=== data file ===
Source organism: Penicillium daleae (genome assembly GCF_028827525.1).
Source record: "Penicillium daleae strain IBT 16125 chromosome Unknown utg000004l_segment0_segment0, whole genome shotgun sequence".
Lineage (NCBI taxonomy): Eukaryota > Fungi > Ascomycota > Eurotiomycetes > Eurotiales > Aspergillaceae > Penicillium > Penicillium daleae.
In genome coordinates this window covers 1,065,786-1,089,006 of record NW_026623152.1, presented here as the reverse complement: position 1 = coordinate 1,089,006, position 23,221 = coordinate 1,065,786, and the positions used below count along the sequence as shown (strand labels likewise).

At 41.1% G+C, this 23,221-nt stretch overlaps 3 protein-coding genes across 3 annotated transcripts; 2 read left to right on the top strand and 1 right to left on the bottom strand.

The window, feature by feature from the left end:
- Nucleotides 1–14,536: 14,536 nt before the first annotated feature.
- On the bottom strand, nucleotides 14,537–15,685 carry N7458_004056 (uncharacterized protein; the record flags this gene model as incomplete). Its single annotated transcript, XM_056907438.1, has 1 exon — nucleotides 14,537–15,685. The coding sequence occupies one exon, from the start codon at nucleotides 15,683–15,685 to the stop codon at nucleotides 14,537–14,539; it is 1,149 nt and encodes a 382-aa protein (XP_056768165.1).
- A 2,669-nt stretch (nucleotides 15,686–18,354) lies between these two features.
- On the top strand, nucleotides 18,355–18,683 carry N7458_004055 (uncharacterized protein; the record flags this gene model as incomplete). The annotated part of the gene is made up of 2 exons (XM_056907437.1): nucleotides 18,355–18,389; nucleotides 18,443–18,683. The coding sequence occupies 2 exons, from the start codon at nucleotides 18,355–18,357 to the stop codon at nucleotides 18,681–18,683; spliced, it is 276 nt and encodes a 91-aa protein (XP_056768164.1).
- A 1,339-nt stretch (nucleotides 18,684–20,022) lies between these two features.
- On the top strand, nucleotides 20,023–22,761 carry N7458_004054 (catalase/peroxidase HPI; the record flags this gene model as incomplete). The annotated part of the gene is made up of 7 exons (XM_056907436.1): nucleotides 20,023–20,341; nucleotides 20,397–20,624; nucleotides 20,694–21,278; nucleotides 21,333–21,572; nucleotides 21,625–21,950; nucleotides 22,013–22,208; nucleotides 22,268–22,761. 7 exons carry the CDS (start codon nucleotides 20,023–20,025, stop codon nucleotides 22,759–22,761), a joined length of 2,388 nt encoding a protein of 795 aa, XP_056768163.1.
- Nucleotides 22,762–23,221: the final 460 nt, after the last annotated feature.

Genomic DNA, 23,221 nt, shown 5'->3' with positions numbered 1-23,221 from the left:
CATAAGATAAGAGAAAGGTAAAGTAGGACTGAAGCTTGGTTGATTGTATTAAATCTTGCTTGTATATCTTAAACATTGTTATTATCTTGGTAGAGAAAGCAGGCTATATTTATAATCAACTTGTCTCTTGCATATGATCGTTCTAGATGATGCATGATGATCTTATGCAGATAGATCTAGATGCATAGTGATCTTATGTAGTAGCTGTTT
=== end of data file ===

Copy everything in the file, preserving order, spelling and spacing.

Source organism: Penicillium daleae (genome assembly GCF_028827525.1).
Source record: "Penicillium daleae strain IBT 16125 chromosome Unknown utg000004l_segment0_segment0, whole genome shotgun sequence".
Lineage (NCBI taxonomy): Eukaryota > Fungi > Ascomycota > Eurotiomycetes > Eurotiales > Aspergillaceae > Penicillium > Penicillium daleae.
In genome coordinates this window covers 1,065,786-1,089,006 of record NW_026623152.1, presented here as the reverse complement: position 1 = coordinate 1,089,006, position 23,221 = coordinate 1,065,786, and the positions used below count along the sequence as shown (strand labels likewise).

At 41.1% G+C, this 23,221-nt stretch overlaps 3 protein-coding genes across 3 annotated transcripts; 2 read left to right on the top strand and 1 right to left on the bottom strand.

The window, feature by feature from the left end:
- Nucleotides 1–14,536: 14,536 nt before the first annotated feature.
- On the bottom strand, nucleotides 14,537–15,685 carry N7458_004056 (uncharacterized protein; the record flags this gene model as incomplete). Its single annotated transcript, XM_056907438.1, has 1 exon — nucleotides 14,537–15,685. The coding sequence occupies one exon, from the start codon at nucleotides 15,683–15,685 to the stop codon at nucleotides 14,537–14,539; it is 1,149 nt and encodes a 382-aa protein (XP_056768165.1).
- A 2,669-nt stretch (nucleotides 15,686–18,354) lies between these two features.
- On the top strand, nucleotides 18,355–18,683 carry N7458_004055 (uncharacterized protein; the record flags this gene model as incomplete). The annotated part of the gene is made up of 2 exons (XM_056907437.1): nucleotides 18,355–18,389; nucleotides 18,443–18,683. The coding sequence occupies 2 exons, from the start codon at nucleotides 18,355–18,357 to the stop codon at nucleotides 18,681–18,683; spliced, it is 276 nt and encodes a 91-aa protein (XP_056768164.1).
- A 1,339-nt stretch (nucleotides 18,684–20,022) lies between these two features.
- On the top strand, nucleotides 20,023–22,761 carry N7458_004054 (catalase/peroxidase HPI; the record flags this gene model as incomplete). The annotated part of the gene is made up of 7 exons (XM_056907436.1): nucleotides 20,023–20,341; nucleotides 20,397–20,624; nucleotides 20,694–21,278; nucleotides 21,333–21,572; nucleotides 21,625–21,950; nucleotides 22,013–22,208; nucleotides 22,268–22,761. 7 exons carry the CDS (start codon nucleotides 20,023–20,025, stop codon nucleotides 22,759–22,761), a joined length of 2,388 nt encoding a protein of 795 aa, XP_056768163.1.
- Nucleotides 22,762–23,221: the final 460 nt, after the last annotated feature.

Genomic DNA, 23,221 nt, shown 5'->3' with positions numbered 1-23,221 from the left:
CATAAGATAAGAGAAAGGTAAAGTAGGACTGAAGCTTGGTTGATTGTATTAAATCTTGCTTGTATATCTTAAACATTGTTATTATCTTGGTAGAGAAAGCAGGCTATATTTATAATCAACTTGTCTCTTGCATATGATCGTTCTAGATGATGCATGATGATCTTATGCAGATAGATCTAGATGCATAGTGATCTTATGTAGTAGCTGTTT